Prospect of police cuts causes stir at Fort Worth City Hall

Posted Friday, Jul. 12, 2013  comments  Print Reprints
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Fort Worth Police are tentatively considering not filling any vacant positions next year in the search for citywide budget cuts, but no layoffs are contemplated, Chief Jeff Halstead said.

“We are planning on the vacant officer positions not being filled ... and relying on attrition to fill the next academy class,” Halstead said in an interview.

The city had 76 officer vacancies as of Wednesday, and the number has ranged between 68 and 83 in the last month, Halstead said.

The department’s civilian vacancies also would not be filled, as part of the department’s 5 percent general fund budget cut being contemplated today, Halstead said.

Early this year, with the department facing a $50 million general fund shortfall for the next fiscal year, City Manager Tom Higgins asked all department heads to submit lists of 10 percent across-the-board budget cuts for review, Halstead said. For the police, that amounted to $19.9 million.

Budget projections have changed since then with improving revenues and other factors, and virtually all departments are now being asked to shoulder 5 percent cuts, Halstead said. The police submitted theirs two weeks ago, Halstead said.

The city manager is expected to present the proposed 2014 budget to the City Council in August.

Potential police cuts caused a stir earlier this week when Sgt. Steve Hall, president of the Fort Worth Police Officer Association, told the City Council that 148 officer positions “are in jeopardy” and such a cut would “negatively impact the department’s ability to provide service.”

The police have nearly 1,600 officers.

Halstead said he didn’t know the basis for the POA’s 148 estimate, but said it likely came from within the figures for the original 10 percent, “very, very old information” that never went before the City Council, Halstead said.

“They have backed off,” Hall said in an interview. “Now they’re saying all they want to cut is vacancies.”

Mayor Betsy Price said the City Council hasn’t yet seen a draft of the city manager’s budget.

“We are committed at this point to not laying off any active officers,” she said.

Price said she anticipates a recommendation to not fill police vacancies. The department regularly runs a significant number and has struggled to keep up with regular attrition of 60-70 officers annually.

The police typically run two academy classes per year, graduating 20-24 officers apiece, and is building a public safety training center that should boost capacity to four recruiting classes per year.

“It’s hard for me to argue publicly we need every one of those” budgeted vacancies, Halstead said. “We cannot process them fast enough.”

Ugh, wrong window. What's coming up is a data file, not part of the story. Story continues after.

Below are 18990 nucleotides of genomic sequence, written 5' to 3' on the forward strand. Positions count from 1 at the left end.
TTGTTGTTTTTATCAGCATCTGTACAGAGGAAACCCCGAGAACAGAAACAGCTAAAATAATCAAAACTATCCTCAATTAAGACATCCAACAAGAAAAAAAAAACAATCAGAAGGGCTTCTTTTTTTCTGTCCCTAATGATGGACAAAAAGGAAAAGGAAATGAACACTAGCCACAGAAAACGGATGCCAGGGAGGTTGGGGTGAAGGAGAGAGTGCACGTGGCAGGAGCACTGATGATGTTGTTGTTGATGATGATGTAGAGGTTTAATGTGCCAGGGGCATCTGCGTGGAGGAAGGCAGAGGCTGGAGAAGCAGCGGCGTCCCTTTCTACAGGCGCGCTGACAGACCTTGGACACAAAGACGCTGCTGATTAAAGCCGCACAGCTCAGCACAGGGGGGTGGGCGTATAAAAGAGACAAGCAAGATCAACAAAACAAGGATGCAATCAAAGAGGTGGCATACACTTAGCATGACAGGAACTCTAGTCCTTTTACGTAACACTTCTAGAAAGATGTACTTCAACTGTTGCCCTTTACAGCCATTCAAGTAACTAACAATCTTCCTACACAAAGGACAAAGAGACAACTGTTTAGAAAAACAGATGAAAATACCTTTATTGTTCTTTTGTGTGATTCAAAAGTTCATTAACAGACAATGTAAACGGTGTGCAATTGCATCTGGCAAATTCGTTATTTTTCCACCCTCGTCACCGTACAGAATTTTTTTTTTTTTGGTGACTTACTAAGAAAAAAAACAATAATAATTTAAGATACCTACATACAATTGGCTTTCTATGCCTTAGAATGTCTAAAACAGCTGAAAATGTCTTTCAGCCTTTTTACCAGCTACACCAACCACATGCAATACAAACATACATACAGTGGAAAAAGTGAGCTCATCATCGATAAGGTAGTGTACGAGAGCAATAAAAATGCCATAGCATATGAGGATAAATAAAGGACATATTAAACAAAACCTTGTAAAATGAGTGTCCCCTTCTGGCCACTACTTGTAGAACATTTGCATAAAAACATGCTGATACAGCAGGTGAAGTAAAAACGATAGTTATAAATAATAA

Hall, in his presentation, questioned Price’s security costs, given budget cuts. The POA has had a rift with the mayor over the council’s major changes to the employee pension last year.

Price, like predecessor Mike Moncrief, has a detail of two police officers. But she packs her schedule, often going seven days a week, and her office is asking for a third officer.

Total compensation for Price’s detail was $263,000 in 2012, including base pay, overtime, longevity pay, medicare, health insurance, retirement contributions, and incentive pay, Jason Lamers, the mayor’s chief of staff, said.

Hall questioned the mayor’s need for a police officer to travel with her during international business trips, since the officers can’t carry firearms and their presence is diminished by their plain clothes.

Lamers said, however, that Price has represented D/FW Airport on those trips, most recently to Brazil, and the airport picks up expenses for the mayor and police.

“The only thing that’s not paid for is the officer’s salary,” Lamers said. “They would be working regardless.”

Hall said the city should consider shifting Price’s detail to the city marshal’s office, a crew of 58 peace officers that reports to the Municipal Court and serves minor warrants, transports prisoners, and handles city building security. The city would save $15,000 per year per officer on base pay, not including overtime, Hall estimated.

“I have complete confidence in the city marshal’s office,” Hall said.

Halstead said it’s easier for the police to handle the mayor’s detail.

“Historically, police have always done this function, and marshals historically have a distinctive mission to accomplish,” Halstead said. “It’s easier to find the two within the 1,600 (police officers) than to find two within the 58” marshals.

Scott Nishimura, (817) 390-7808 Twitter: @JScottNishimura

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